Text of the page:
Iranians celebrate Yalda, the Winter Solstice

Monday, December 21, 2015 - 15:41

“The true morning will not come, until the Yalda Night is gone," the great 13th century Persian poet Sa'di writes.

Yalda is one of the most ancient Persian festivals and a traditional Iranian festivity which marks the longest night of the year in the Northern Hemisphere.

Based on Ali Akbar Dehkhoda, author of the most extensive dictionary of the Persian language, Chelleh (Night of Forty) or Yalda is "the longest night of the year that Iranians consider it auspicious.”

Iranians around the world celebrate the arrival of winter every year, on December 21 which dates back to the time when a majority of Persians were followers of Zoroastrianism prior to the advent of Islam.

Early Christians linked Yalda to Mithra, goddess of light, and to the birth anniversary of the Prophet Jesus.

The long night of Yalda symbolizes separation from a loved one, loneliness, and waiting in Persian poetry. After Yalda, every things changes. The waiting is over, light shines and goodness prevails.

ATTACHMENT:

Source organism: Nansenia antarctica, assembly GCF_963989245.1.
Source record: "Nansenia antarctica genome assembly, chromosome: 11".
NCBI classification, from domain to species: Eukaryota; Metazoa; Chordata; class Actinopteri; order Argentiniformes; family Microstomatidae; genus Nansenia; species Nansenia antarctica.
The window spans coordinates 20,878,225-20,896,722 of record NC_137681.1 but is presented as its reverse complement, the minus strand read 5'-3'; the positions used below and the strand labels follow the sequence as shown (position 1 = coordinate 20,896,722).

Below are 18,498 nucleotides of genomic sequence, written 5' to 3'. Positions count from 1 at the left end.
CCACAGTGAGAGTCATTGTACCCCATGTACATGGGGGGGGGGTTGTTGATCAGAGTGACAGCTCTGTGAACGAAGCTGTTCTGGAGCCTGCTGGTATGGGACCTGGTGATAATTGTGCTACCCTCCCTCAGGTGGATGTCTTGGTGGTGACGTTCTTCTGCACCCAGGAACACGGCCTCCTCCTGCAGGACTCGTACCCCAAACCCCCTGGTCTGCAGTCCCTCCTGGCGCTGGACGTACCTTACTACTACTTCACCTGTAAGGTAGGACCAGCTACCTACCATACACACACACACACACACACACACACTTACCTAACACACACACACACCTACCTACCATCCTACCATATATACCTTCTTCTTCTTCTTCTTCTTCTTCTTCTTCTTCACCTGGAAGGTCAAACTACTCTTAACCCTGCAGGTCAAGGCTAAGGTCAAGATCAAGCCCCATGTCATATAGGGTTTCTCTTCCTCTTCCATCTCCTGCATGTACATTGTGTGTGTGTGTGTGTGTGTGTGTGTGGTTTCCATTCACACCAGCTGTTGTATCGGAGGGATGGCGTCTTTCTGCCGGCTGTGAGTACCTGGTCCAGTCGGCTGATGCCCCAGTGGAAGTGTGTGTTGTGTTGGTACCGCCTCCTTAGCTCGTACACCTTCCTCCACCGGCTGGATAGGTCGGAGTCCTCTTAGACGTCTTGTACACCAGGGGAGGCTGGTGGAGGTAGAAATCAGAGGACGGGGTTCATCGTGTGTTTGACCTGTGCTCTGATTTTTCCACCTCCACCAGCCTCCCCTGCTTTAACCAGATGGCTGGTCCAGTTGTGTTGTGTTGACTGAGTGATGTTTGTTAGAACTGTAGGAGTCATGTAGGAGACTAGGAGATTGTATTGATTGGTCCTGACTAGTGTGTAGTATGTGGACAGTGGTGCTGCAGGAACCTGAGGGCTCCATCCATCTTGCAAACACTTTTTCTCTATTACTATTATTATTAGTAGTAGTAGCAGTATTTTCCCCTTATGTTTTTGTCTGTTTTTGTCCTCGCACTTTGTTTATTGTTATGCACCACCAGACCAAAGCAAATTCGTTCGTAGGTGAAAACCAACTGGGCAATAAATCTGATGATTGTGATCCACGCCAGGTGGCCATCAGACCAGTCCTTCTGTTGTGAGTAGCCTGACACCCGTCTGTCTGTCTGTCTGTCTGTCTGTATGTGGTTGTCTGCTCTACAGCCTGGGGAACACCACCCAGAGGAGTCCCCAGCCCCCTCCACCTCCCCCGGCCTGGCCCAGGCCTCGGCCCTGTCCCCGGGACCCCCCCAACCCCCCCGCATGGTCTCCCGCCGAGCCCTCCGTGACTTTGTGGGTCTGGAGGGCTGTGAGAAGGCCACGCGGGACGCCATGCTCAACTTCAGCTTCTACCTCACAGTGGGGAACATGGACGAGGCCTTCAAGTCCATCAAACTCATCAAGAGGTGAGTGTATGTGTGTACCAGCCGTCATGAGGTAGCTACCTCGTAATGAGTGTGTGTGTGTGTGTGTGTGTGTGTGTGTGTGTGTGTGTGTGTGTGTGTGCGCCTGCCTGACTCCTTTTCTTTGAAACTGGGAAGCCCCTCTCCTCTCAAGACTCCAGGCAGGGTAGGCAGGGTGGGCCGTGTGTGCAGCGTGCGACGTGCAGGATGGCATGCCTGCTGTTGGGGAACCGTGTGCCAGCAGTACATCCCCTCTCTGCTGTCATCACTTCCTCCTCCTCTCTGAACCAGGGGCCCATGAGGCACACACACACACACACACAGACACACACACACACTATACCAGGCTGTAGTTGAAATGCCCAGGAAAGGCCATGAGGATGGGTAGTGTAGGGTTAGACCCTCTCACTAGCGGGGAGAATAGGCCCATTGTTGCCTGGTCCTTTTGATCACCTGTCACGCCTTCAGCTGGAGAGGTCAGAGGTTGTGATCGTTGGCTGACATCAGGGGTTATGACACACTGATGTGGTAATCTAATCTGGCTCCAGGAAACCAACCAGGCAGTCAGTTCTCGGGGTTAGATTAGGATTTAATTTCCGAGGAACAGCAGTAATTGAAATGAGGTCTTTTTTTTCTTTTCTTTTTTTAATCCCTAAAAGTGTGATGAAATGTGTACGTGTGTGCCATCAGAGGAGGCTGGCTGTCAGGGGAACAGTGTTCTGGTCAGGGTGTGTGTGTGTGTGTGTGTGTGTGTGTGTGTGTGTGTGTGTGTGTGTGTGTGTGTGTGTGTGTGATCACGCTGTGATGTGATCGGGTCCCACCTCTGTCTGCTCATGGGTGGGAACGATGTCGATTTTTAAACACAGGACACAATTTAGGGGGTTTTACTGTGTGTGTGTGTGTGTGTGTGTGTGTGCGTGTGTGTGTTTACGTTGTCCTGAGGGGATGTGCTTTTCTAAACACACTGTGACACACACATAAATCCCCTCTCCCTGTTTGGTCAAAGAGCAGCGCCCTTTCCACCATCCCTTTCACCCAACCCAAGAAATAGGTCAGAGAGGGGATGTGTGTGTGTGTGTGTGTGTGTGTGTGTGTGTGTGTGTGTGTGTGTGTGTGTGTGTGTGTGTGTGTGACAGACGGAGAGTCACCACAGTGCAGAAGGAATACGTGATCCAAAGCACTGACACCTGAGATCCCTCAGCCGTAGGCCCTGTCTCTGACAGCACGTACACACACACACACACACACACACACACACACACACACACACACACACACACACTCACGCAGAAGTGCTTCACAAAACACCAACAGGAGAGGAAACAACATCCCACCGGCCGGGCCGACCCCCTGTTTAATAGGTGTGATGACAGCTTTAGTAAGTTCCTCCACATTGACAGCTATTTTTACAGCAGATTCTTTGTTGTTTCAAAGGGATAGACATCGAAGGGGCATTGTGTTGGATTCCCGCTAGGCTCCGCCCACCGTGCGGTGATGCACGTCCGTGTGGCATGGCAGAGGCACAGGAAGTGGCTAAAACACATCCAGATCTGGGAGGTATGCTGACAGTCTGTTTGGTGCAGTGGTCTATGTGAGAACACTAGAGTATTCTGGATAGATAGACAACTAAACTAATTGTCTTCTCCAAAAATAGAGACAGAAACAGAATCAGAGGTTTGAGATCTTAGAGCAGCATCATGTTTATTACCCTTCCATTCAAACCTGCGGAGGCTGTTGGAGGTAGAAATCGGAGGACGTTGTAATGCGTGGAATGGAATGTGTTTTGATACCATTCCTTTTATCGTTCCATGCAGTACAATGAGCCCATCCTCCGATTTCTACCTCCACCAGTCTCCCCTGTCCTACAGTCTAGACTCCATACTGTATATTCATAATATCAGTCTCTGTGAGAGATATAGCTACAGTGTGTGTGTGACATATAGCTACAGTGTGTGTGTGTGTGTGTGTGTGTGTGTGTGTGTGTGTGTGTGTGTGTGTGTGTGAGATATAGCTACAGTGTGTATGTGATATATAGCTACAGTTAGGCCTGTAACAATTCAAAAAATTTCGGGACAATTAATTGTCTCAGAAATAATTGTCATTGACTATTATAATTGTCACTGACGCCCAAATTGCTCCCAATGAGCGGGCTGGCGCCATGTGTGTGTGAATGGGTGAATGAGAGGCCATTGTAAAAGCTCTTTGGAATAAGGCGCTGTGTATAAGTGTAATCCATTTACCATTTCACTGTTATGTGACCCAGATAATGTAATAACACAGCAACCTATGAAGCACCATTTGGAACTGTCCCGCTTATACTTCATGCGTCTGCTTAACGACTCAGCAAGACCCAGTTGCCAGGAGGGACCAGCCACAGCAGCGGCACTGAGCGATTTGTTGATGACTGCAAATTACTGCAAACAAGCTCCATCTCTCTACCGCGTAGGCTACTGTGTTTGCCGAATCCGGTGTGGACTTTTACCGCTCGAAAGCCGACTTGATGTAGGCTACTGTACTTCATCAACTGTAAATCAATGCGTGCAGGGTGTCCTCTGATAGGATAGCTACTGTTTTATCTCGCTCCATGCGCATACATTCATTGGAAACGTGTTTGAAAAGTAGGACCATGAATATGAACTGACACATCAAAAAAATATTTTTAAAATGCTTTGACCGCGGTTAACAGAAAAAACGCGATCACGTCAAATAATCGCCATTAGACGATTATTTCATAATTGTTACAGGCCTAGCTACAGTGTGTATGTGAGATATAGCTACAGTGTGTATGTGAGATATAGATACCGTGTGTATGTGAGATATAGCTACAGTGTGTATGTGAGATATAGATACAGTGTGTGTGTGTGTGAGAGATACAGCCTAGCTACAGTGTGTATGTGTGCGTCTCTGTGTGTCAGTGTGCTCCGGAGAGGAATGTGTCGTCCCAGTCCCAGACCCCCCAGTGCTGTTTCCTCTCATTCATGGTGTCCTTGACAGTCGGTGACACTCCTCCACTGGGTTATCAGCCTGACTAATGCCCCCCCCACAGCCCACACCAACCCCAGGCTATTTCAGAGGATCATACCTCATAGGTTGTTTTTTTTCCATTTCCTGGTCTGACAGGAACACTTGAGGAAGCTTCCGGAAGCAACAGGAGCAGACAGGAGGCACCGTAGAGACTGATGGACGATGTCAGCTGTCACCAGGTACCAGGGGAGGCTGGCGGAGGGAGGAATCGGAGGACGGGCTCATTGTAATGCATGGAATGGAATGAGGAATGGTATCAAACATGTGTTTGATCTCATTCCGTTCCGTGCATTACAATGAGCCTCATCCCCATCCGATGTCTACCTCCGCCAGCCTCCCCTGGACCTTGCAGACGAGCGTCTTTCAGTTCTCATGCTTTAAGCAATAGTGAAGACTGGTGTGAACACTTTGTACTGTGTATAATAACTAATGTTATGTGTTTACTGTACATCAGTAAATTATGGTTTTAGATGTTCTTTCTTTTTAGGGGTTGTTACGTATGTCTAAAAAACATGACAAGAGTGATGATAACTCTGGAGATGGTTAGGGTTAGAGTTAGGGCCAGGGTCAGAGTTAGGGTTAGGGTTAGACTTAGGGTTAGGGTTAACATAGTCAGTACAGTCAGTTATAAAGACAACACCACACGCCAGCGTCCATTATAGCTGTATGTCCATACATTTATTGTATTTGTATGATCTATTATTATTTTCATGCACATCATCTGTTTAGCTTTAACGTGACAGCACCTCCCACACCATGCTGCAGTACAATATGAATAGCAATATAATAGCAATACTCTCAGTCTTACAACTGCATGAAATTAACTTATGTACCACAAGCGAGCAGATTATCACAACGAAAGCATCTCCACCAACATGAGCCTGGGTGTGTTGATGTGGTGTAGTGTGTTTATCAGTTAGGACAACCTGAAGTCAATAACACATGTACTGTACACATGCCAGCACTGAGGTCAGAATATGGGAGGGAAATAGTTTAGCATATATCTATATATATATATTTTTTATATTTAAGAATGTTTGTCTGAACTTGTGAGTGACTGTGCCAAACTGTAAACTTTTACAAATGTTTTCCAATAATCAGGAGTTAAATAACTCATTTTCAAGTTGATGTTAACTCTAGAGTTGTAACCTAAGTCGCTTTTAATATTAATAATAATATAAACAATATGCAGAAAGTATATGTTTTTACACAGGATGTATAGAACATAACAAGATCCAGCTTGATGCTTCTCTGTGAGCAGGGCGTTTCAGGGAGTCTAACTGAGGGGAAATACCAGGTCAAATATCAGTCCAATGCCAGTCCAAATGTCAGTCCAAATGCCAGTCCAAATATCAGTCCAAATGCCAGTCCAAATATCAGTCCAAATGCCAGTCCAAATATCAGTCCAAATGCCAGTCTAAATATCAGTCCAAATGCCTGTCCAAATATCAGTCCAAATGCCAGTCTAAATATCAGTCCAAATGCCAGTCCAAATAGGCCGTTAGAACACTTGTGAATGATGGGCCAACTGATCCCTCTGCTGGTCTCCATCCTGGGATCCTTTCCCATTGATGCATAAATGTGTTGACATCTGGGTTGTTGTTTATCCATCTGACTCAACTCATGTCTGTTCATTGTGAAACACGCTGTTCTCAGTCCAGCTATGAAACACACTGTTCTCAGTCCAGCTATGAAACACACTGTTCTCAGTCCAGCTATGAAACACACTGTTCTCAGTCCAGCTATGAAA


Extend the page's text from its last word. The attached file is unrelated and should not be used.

This ceremony will be celebrated in Austria, Germany, Cyprus, Spain and Belarus by the Islamic Culture and Relations Organization (ICRO).

The main Iranian dish of Yalda is Fesenjan, the rich, tangy Iranian chicken stew with walnuts and pomegranate which is a highlight of the Persian ceremony. Nuts, pomegranates, and watermelons are also consumed on this night.

One of the other traditions of Yalda night is ‘Hafez reading’ from the book of Shamsu d-Din Muhammad Hafez-e Shirazi, the great Persian poet from 14th century AD. Each member of the family makes a wish and randomly opens this book, and what is expressed in that poem is believed to be the interpretation of the wish and its outcome. This tradition is called Faal-e Hafez (The Hafez Omen).

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